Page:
A published poet and a novelist before he picked up a guitar, Cohen built his tower of song slowly. He honed his early songs on the Greek island of Hydra in the early 60s, where he met his first muse, Marianne Ihlen. In 1966, he visited New York en route to Nashville where he planned to make an album in the mould of the great traditional country singers. This fateful stopover brought him into the orbit of folkies such as Joan Baez and Judy Collins. The latter recorded Suzanne and Dress Rehearsal Rag as straight folk ballads a year before he invested them with the required mystery on his debut solo album, the stark Songs of Leonard Cohen.
In New York, he also met Nico, singer with the Velvet Underground, with whom he became besotted – Take This Longing is a naked expression of his unrequited love. Living in the Chelsea hotel, he bedded the doomed Janis Joplin and later hymned her in the famous – and equivocal – song of the same name. His songs of love and loss were slow and haunting, even more so than the solo acoustic songs of his Canadian contemporaries Joni Mitchell and Neil Young, while his deep, almost deadpan voice, as every contemporary reviewer noted, was an acquired taste in an era of often baroque musical excess.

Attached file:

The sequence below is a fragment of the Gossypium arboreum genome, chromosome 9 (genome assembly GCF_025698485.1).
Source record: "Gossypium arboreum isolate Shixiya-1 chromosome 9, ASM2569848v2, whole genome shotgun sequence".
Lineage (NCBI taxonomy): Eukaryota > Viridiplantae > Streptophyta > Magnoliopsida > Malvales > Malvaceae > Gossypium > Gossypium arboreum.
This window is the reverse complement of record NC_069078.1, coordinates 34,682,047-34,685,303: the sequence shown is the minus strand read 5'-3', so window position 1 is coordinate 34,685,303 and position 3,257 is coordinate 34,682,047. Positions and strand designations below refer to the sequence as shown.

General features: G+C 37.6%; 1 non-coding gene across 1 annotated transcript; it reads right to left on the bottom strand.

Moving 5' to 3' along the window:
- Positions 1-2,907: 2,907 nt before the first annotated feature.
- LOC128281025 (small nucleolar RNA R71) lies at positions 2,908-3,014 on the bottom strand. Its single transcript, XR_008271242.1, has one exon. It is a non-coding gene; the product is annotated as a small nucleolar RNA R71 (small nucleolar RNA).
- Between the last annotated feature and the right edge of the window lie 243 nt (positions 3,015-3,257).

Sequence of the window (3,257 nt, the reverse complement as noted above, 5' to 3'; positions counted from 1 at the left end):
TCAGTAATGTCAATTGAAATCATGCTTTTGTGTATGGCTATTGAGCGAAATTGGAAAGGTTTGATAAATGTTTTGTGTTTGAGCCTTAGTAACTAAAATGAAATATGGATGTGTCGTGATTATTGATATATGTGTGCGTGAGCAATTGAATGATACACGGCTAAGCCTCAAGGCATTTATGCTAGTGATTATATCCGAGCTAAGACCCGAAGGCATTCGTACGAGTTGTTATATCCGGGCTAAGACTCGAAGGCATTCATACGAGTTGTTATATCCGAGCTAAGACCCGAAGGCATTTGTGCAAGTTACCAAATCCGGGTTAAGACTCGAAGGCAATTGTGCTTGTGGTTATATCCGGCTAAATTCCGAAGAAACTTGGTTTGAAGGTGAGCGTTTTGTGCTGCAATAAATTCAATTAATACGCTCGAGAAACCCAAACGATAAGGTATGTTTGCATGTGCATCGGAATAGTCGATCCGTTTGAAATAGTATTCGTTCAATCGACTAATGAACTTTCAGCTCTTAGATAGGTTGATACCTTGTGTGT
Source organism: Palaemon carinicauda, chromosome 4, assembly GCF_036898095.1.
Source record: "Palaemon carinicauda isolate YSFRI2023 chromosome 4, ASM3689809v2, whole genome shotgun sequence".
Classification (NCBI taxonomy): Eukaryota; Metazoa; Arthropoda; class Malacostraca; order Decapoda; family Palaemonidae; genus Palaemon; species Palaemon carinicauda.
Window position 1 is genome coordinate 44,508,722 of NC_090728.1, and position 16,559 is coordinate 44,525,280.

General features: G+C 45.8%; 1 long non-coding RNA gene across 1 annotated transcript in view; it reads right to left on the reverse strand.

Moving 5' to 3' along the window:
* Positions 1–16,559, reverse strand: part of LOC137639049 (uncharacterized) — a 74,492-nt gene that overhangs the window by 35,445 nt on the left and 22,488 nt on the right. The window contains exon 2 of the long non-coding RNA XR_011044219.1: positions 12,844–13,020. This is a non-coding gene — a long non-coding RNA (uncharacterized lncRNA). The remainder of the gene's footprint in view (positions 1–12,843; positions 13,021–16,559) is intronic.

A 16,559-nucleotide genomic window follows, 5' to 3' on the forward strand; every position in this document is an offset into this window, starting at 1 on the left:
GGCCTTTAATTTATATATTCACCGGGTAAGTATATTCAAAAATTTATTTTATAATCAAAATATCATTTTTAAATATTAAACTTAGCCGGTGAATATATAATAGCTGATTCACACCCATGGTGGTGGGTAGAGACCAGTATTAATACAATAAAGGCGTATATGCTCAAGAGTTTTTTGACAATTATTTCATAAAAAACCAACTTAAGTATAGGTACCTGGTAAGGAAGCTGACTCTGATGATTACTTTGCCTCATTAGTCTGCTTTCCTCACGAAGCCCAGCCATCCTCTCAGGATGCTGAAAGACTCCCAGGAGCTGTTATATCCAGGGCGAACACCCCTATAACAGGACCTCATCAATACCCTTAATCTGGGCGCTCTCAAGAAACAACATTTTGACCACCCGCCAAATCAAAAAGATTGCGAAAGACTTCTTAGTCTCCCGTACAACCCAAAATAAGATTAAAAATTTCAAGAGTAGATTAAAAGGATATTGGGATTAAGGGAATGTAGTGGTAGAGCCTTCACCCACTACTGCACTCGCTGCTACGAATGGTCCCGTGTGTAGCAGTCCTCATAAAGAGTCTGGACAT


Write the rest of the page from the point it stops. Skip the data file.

And yet, listening now to those early albums, you hear someone who, for all his inexperience in the recording studio, his angst at what they might do to his songs, sounds remarkably self-contained. Back then, he stood outside the traditional singer-songwriter genre, and, to a degree, he has remained an outsider since, while always sounding somehow older and wiser than any of his contemporaries. “He was a man,” John Simon, who produced Songs of Leonard Cohen, said years later, “while the other rock acts I worked with were boys.”